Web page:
In early January, Jennifer Campbell began to notice an unusual trend in her Toronto knitting shop: Every day, people would come in to the store to request balls of “bright pink yarn.”

Curious, she began asking clients what kind of project they were working on. “It turns out,” she said, “they’re knitting a Pussyhat for the march.”

It appears Campbell’s shop, The Purple Purl, was inadvertently involved in a hat-making movement that is sweeping the U.S. following the election of Donald Trump as president.

Thousands of knitters are creating pink cat-shaped hats for those planning to attend a women’s march on Washington D.C. on Jan. 21, the day after Trump’s inauguration.

While some U.S. knit shops are reporting a shortage of pink yarn ahead of the march, some stores north of the border are noticing an uptick in fuschia-coloured yarn purchases.

“It’s been really popular, we’ve had to restock on pink yarns,” Campbell told, adding she’s heard of “a lot of people who are actually going on bus trips” to D.C. in order to participate at the National Mall.

The aim of the hat movement, says Jayna Zweiman, the L.A.-based co-founder of the Pussyhat Project, is to ensure that there is a sea of pink hats at the march on Washington.

In an interview with, Zweiman said the hats are an “incredible opportunity to create an advocacy project.”

The hats were inspired in part by crude comments Trump made about women to then-entertainment show host Billy Bush years ago. The lewd comments, which were caught on tape and leaked just weeks ahead of the U.S. election, sparked outcry across the U.S. and beyond. Trump later apologized, but also tried to dismiss the comments as “locker room talk.”

As preparations were being made for a march, Zweiman and co-founder Krista Suh came up with the idea to knit hats. L.A. knit shop owner Kat Coyle designed a hat in support of women’s issues. She came up with a knitting pattern, and the Pussyhat Project was officially launched over U.S. Thanksgiving weekend.

The message behind the hats has resonated with Melanie Antweiler, a Vancouver resident who is knitting Pussyhats for friends and family, including her young son. She plans to attend a solidarity march in Vancouver, and will be mailing some hats to friends who have requested them.

“I like the message: It’s solidarity, it’s equality, it’s taking back what had become a really grotesque word and reclaiming that,” said Antweiler, whose grandmother and aunt taught her to knit. “I also love that this involves women’s work. (Knitting is) something that’s traditionally undervalued, it’s a handicraft.”

Zweiman is blown away by how the project has spread, to the point where stores in the U.S. are reporting an apparent shortage of hot pink yarn.

“A lot of people have said that they didn’t really know what to do after the election, and this has given them a really great outlet to do something … in a positive and creative way,” Zweiman said of the Pussyhat Project. “We’ve heard people saying that doing the (knitting) project has taken them out of a depression, which is incredible.”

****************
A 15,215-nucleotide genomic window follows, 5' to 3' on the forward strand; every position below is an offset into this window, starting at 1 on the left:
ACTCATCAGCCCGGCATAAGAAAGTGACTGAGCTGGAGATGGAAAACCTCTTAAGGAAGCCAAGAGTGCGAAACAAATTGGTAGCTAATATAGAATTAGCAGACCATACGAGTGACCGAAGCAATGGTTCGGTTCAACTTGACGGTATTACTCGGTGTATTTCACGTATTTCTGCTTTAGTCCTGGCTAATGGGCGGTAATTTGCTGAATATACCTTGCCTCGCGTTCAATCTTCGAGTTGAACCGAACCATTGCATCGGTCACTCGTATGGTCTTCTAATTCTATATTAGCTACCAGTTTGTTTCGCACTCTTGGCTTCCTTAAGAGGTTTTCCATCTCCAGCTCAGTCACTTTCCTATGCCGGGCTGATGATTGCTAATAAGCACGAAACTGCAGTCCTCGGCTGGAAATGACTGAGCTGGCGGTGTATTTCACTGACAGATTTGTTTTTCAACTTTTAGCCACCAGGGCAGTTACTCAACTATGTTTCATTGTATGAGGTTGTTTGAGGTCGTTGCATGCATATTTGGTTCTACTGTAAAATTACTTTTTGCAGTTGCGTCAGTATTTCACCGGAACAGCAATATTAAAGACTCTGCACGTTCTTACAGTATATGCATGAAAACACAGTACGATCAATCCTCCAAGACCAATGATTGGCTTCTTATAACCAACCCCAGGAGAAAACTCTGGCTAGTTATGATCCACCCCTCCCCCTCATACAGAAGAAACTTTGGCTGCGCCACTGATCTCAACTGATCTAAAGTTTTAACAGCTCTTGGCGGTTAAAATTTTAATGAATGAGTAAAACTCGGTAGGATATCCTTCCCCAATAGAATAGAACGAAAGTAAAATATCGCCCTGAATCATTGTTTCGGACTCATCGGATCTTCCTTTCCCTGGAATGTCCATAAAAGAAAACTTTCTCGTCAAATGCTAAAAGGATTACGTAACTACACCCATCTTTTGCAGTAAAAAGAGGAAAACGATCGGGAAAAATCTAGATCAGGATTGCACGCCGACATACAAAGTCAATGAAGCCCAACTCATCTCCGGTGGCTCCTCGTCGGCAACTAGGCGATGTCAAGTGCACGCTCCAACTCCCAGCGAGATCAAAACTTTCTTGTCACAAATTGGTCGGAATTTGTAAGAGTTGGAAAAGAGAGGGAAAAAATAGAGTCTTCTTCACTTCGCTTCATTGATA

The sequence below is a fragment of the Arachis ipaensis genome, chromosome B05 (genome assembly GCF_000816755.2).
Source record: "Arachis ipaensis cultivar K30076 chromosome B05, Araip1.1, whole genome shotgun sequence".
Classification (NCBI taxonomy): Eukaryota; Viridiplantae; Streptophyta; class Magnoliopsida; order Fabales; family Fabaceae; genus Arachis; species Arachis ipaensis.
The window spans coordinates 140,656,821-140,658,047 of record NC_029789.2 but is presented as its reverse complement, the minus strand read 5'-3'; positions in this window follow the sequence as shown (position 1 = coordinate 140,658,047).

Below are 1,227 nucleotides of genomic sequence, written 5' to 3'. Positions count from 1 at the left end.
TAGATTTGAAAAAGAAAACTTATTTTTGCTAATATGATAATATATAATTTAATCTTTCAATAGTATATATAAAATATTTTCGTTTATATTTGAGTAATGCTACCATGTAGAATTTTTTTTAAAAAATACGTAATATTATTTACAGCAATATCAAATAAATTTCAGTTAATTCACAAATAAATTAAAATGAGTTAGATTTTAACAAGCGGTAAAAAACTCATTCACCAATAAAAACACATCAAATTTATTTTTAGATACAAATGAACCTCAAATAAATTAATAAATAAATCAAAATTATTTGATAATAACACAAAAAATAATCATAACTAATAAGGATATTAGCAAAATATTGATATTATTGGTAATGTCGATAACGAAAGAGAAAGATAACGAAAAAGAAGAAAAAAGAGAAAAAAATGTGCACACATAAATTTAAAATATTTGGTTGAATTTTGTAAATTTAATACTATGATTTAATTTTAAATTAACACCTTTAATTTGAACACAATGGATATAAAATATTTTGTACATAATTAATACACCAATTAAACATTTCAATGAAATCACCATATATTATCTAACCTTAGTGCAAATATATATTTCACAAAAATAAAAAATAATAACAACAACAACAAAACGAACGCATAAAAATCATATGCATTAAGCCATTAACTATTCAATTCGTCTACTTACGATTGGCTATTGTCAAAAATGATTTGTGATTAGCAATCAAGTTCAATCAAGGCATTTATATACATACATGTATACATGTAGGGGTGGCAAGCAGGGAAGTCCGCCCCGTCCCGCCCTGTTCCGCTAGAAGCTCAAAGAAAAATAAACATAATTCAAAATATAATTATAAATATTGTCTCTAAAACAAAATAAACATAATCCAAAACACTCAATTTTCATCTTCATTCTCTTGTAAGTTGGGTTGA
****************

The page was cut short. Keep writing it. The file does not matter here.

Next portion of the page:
Featured on the Pussyhat Project website, the pattern features fuschia pink yarn and is distinguished with two points at the top, which resemble cat ears. Pussyhat knitters sending a hat to a marcher are encouraged to send a note with the hat that includes their name (although they can remain anonymous), as well as a women’s issue they care about.

Zweiman said many people who can’t attend due to illness or for financial reasons are knitting the hats to send to those who are marching in D.C. or one of the many “sister marches” happening simultaneously across the nation on Jan. 21.

“A lot of people are like, ‘I’m in the eighth month of my pregnancy, I can’t travel, but my hat will be marching for me,’” Zweiman said.

The buzz over the hat-making project appears to be spreading north, where some crafts shops in Ottawa, Montreal and Winnipeg are anecdotally reporting a slight uptick in pink yarn sales.

It may just be coincidence, but The Purple Purl’s Campbell said she’s heard from a lot of people who are joining bus trips from Toronto to D.C. in order to attend the march. Others who aren’t attending are either knitting or collecting the hats in Toronto, with plans to send them along to the march, Campbell said.

As march day draws closer, Campbell said, customers are coming in to ask for thicker yarns, which are used to get projects done quickly if pressed for time.

Zweiman said she hopes the march and the hats are “creating infrastructure” for future political activists.

People, she said, are coming together for the first time in a while and “talking about women’s rights, which I think is very much at the heart of this project.”